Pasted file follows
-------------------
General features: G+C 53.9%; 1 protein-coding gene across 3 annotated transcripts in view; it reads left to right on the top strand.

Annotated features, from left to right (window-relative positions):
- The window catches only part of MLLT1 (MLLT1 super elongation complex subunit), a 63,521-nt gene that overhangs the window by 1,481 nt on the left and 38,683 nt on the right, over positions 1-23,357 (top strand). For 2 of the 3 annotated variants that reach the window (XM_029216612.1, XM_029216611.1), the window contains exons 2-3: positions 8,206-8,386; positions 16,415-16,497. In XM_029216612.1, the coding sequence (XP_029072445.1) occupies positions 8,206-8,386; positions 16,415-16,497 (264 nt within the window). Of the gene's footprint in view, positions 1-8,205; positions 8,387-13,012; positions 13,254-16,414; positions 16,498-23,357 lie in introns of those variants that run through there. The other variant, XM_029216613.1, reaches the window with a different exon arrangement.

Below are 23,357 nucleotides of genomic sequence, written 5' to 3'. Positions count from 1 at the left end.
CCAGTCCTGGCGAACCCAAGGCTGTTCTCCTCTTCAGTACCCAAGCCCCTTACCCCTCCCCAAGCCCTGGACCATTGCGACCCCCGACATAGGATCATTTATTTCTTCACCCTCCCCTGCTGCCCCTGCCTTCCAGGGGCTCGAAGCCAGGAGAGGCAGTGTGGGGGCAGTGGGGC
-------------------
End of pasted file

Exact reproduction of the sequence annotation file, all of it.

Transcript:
General features: G+C 53.9%; 1 protein-coding gene across 3 annotated transcripts in view; it reads left to right on the top strand.

Annotated features, from left to right (window-relative positions):
- The window catches only part of MLLT1 (MLLT1 super elongation complex subunit), a 63,521-nt gene that overhangs the window by 1,481 nt on the left and 38,683 nt on the right, over positions 1-23,357 (top strand). For 2 of the 3 annotated variants that reach the window (XM_029216612.1, XM_029216611.1), the window contains exons 2-3: positions 8,206-8,386; positions 16,415-16,497. In XM_029216612.1, the coding sequence (XP_029072445.1) occupies positions 8,206-8,386; positions 16,415-16,497 (264 nt within the window). Of the gene's footprint in view, positions 1-8,205; positions 8,387-13,012; positions 13,254-16,414; positions 16,498-23,357 lie in introns of those variants that run through there. The other variant, XM_029216613.1, reaches the window with a different exon arrangement.

Below are 23,357 nucleotides of genomic sequence, written 5' to 3'. Positions count from 1 at the left end.
CCAGTCCTGGCGAACCCAAGGCTGTTCTCCTCTTCAGTACCCAAGCCCCTTACCCCTCCCCAAGCCCTGGACCATTGCGACCCCCGACATAGGATCATTTATTTCTTCACCCTCCCCTGCTGCCCCTGCCTTCCAGGGGCTCGAAGCCAGGAGAGGCAGTGTGGGGGCAGTGGGGC